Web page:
To Paradise

He put his arms around Charles, and Charles leaned against him, and for a moment they were quiet. It was then that he had a sudden vision of the two of them many years later, in some undated time far into the future. Outside, the world had changed: The streets had been overgrown with weeds, and the cobblestones in the courtyard were shaggy with pampas grass, and the sky was a viscous green, and a creature with rubbery, webbed wings glided past them. A car puffed south down Fifth Avenue, hovering a few inches above the ground, hissing air as it went. The garage was a ruin, half decayed, its bricks soft and cakey, and in the middle of it, thrusting its way through the crumbling roof, grew a mango tree, just like the one that had grown in the front yard of the house where he had once lived with his father, its branches bulbous with fruit. If it wasn’t quite the end of things, then it was close—the fruit was too poisoned to eat; the car was windowless; the air shimmered with oily smoke; the creature had settled atop the building across the street, its talons gripping the parapet, its black eyes searching for something to swoop down upon and devour.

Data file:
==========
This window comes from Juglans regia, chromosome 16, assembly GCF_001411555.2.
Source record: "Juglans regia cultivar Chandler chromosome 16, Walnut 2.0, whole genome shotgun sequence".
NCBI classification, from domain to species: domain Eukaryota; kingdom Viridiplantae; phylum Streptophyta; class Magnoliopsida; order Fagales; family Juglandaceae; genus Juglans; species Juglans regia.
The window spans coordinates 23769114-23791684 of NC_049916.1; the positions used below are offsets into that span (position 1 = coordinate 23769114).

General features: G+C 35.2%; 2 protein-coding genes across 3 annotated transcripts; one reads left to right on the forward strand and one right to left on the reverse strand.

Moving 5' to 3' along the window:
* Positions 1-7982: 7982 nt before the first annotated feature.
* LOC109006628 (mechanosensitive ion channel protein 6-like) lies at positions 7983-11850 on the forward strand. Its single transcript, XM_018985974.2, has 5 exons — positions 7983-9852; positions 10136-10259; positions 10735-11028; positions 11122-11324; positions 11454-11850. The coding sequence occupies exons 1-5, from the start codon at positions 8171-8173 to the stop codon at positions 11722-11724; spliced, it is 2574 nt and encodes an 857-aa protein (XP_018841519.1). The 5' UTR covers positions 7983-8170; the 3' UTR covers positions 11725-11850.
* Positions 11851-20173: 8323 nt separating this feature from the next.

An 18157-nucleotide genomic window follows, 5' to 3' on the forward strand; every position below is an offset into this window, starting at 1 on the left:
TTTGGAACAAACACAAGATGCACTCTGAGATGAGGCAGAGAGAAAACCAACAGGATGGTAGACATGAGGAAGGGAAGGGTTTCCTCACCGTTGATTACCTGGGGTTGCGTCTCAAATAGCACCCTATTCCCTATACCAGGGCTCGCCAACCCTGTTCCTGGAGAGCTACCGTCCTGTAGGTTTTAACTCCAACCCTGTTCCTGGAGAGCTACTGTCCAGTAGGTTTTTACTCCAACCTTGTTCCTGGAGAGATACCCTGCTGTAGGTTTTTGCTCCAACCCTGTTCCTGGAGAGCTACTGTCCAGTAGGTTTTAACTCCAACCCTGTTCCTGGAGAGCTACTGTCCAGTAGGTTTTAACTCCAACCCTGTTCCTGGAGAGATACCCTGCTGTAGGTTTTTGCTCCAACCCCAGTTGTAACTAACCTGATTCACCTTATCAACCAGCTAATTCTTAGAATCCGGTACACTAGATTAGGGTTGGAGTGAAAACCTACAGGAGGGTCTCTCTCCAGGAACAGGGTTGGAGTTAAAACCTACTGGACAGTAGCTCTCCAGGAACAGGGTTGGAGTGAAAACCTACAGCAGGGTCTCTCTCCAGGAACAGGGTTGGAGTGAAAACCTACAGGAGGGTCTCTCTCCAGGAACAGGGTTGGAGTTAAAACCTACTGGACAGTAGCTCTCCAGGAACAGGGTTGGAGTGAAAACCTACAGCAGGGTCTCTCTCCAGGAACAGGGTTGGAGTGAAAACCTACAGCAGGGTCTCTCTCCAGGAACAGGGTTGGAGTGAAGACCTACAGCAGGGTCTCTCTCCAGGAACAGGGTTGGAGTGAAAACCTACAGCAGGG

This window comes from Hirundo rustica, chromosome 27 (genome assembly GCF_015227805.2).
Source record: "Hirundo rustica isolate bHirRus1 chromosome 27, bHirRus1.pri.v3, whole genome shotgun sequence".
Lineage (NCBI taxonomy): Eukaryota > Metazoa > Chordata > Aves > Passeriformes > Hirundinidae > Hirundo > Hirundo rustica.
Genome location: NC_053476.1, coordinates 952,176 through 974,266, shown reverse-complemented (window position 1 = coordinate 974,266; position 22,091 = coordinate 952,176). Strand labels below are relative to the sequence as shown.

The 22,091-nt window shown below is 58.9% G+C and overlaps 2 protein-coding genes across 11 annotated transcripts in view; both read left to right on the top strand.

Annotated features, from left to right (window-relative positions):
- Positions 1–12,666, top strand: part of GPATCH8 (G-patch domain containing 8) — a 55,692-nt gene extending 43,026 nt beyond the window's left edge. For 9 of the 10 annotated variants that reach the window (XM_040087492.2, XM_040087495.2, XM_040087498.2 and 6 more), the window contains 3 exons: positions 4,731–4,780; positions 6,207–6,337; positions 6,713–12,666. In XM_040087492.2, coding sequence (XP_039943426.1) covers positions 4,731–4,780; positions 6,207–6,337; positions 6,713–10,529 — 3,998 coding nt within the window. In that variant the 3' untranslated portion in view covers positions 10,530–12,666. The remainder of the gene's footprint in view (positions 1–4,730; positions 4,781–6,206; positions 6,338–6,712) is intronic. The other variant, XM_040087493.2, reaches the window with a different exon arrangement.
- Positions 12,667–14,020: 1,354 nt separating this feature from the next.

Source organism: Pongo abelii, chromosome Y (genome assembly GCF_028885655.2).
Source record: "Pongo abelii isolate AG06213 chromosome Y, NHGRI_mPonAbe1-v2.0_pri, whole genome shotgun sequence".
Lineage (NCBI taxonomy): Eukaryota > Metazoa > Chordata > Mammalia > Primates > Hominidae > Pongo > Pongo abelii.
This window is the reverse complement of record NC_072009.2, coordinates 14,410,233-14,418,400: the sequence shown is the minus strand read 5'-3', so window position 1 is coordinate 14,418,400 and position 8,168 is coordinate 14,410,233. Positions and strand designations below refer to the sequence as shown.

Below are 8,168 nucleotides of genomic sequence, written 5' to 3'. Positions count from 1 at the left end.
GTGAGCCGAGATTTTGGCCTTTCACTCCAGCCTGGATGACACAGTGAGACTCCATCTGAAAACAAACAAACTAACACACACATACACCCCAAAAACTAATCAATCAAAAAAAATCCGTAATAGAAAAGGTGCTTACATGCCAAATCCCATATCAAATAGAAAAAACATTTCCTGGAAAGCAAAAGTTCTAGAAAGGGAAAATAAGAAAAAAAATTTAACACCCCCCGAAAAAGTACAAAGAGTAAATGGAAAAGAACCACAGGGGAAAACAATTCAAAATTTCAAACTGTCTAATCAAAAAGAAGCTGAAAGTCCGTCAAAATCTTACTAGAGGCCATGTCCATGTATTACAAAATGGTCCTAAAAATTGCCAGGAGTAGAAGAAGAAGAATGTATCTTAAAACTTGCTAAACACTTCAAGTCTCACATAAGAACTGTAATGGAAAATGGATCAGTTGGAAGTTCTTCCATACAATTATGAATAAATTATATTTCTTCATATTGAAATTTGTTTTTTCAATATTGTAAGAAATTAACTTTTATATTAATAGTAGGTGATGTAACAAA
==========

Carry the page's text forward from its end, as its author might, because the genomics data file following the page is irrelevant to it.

But inside, he and Charles were somehow the same as they were: still healthy, still there, still magically themselves. They were two people in love, and they were making themselves something to eat, and there was plenty of food, and as long as they stayed indoors, together, no harm would come to them. And to their right, at the far end of the kitchen, was a door, and if they opened that door and walked through it, they would find themselves in a replica of this house, except in that house would be Peter, alive and sarcastic and intimidating, and in the house to the right of his would be John and Timothy and Percy, and in the house to the right of theirs, Eden and Teddy, and on and on and on, an unbroken chain of houses, the people they loved resurrected and restored, an eternity of meals and conversations and arguments and forgivenesses. Together they’d walk through these houses, opening doors, greeting friends, closing doors behind them, until, at last, they’d come to what they some- how knew was the final door. And here they’d pause a moment, squeezing each other’s hands, before turning the knob and entering a kitchen just like their own, the same jade-green walls, the same gilt-edged china in the cupboards, the same framed etchings on the walls, the same soft linen dish towels hung on the same ash-carved pegs, but in which a mango tree was growing, its leaves brushing the ceiling.

And here, sitting on a chair and patiently waiting, would be his father, and when he saw David, he would spring to his feet, his face alight, crying with joy. “My Kawika,” he’d say, “you’ve come for me! You’ve finally come for me!” He wouldn’t hesitate, but would run toward him, while behind him, Charles stood and beamed, watching this final reunion, a father and son finding each other at last.”

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